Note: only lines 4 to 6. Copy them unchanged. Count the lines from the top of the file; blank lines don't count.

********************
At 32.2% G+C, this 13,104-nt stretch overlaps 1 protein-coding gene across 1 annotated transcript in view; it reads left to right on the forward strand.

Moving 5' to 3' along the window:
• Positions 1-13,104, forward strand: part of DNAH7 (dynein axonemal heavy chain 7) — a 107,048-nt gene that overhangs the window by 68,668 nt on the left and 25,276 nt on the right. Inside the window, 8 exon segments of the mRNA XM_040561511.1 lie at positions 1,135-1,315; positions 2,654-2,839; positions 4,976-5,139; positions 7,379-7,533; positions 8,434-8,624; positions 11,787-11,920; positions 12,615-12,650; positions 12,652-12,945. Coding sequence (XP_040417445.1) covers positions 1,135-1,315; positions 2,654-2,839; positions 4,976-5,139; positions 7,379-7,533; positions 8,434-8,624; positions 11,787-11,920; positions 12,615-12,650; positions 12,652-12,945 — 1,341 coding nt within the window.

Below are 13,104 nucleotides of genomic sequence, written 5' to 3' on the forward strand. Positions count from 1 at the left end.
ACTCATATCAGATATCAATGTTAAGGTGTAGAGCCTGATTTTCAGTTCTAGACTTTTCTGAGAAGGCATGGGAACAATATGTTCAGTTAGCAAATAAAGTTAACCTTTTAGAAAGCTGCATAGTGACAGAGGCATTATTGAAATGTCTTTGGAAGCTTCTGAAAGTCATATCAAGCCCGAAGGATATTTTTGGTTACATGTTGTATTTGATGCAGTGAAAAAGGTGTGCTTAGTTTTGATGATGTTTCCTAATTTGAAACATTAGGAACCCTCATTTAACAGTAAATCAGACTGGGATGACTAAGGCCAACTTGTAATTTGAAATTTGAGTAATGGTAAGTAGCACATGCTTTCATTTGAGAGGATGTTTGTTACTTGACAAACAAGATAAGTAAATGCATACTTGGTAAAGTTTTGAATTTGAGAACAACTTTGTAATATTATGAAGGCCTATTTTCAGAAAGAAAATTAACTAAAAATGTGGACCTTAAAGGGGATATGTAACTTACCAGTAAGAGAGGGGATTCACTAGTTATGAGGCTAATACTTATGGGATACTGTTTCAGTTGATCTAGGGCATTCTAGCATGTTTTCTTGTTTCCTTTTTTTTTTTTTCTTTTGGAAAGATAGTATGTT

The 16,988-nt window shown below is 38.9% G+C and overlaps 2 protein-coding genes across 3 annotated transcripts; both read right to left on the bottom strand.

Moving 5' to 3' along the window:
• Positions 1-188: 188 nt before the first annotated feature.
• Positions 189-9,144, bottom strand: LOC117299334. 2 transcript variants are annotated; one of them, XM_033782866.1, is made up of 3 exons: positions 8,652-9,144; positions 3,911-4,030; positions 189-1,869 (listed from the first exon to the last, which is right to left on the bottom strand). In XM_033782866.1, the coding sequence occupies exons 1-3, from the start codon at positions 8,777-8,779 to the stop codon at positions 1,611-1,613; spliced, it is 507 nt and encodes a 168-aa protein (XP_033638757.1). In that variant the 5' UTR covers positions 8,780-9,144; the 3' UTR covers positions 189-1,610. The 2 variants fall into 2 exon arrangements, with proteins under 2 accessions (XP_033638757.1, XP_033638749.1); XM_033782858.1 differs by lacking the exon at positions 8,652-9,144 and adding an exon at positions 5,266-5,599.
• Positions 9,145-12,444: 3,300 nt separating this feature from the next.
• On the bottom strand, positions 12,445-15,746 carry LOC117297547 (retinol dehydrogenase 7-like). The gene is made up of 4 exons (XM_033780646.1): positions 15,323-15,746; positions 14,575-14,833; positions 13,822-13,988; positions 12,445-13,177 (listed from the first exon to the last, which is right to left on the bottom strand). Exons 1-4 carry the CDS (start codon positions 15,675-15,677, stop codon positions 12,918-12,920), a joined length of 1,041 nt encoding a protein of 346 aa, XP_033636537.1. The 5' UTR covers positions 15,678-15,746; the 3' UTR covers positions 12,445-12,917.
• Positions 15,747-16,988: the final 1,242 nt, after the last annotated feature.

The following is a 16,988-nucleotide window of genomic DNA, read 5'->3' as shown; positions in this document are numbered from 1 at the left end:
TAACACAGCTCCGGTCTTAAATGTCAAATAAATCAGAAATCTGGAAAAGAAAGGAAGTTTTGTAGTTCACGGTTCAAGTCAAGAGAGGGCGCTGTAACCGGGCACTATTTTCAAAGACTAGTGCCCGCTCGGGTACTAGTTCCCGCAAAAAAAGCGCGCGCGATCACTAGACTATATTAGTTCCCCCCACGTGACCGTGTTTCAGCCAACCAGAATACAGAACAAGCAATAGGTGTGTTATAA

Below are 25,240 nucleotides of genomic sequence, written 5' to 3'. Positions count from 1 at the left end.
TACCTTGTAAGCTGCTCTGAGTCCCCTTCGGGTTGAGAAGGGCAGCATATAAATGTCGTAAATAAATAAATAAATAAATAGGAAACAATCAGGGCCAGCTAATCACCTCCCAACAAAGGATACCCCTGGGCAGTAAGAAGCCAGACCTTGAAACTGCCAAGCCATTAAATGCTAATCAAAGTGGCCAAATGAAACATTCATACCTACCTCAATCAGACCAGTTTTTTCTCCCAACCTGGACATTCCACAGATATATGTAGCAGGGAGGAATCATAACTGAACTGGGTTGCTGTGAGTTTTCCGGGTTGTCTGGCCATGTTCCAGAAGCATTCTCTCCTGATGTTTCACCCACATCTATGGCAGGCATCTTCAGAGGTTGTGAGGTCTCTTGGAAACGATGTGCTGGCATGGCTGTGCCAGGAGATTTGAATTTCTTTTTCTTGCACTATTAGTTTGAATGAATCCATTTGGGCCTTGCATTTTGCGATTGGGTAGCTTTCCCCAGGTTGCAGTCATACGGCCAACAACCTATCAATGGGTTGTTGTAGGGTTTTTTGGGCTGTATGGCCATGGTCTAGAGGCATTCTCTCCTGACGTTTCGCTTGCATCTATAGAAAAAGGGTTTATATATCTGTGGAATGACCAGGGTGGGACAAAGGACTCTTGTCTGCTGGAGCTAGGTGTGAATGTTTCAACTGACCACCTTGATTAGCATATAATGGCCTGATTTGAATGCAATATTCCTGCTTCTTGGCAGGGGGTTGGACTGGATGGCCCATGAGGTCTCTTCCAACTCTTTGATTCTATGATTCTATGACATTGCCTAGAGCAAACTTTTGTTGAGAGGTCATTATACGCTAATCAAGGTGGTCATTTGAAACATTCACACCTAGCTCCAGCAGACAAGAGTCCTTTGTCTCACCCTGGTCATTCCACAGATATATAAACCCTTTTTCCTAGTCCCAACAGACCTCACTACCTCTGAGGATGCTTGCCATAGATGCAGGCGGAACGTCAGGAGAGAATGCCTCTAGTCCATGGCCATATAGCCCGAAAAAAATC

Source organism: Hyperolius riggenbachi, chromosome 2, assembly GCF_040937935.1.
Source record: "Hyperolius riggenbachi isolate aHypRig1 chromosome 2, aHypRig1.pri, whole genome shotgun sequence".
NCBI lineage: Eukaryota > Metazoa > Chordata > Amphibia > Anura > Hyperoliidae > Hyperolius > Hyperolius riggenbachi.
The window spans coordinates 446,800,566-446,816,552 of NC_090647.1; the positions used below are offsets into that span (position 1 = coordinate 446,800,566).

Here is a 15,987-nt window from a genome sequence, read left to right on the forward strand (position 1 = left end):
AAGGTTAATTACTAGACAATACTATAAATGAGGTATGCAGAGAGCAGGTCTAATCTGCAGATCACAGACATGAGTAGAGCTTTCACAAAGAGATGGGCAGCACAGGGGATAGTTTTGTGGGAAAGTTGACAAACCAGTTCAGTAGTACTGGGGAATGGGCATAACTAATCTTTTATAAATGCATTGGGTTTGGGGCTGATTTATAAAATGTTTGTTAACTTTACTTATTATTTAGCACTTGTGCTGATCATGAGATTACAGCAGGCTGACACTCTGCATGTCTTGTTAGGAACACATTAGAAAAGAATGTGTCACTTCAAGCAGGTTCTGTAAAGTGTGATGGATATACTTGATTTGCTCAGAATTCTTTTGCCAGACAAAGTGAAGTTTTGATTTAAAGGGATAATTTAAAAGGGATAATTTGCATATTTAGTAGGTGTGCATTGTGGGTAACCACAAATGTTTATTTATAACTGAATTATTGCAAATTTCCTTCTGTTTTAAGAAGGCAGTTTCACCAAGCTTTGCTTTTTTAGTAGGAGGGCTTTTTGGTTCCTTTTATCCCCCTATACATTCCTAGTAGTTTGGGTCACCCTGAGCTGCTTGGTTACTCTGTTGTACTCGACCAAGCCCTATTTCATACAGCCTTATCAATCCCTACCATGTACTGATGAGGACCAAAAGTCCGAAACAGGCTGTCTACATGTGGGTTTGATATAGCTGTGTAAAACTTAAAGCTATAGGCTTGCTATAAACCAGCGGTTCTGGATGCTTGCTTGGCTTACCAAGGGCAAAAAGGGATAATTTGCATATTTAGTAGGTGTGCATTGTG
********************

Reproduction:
Below are 13,104 nucleotides of genomic sequence, written 5' to 3' on the forward strand. Positions count from 1 at the left end.
ACTCATATCAGATATCAATGTTAAGGTGTAGAGCCTGATTTTCAGTTCTAGACTTTTCTGAGAAGGCATGGGAACAATATGTTCAGTTAGCAAATAAAGTTAACCTTTTAGAAAGCTGCATAGTGACAGAGGCATTATTGAAATGTCTTTGGAAGCTTCTGAAAGTCATATCAAGCCCGAAGGATATTTTTGGTTACATGTTGTATTTGATGCAGTGAAAAAGGTGTGCTTAGTTTTGATGATGTTTCCTAATTTGAAACATTAGGAACCCTCATTTAACAGTAAATCAGACTGGGATGACTAAGGCCAACTTGTAATTTGAAATTTGAGTAATGGTAAGTAGCACATGCTTTCATTTGAGAGGATGTTTGTTACTTGACAAACAAGATAAGTAAATGCATACTTGGTAAAGTTTTGAATTTGAGAACAACTTTGTAATATTATGAAGGCCTATTTTCAGAAAGAAAATTAACTAAAAATGTGGACCTTAAAGGGGATATGTAACTTACCAGTAAGAGAGGGGATTCACTAGTTATGAGGCTAATACTTATGGGATACTGTTTCAGTTGATCTAGGGCATTCTAGCATGTTTTCTTGTTTCCTTTTTTTTTTTTTCTTTTGGAAAGATAGTATGTT

The 16,988-nt window shown below is 38.9% G+C and overlaps 2 protein-coding genes across 3 annotated transcripts; both read right to left on the bottom strand.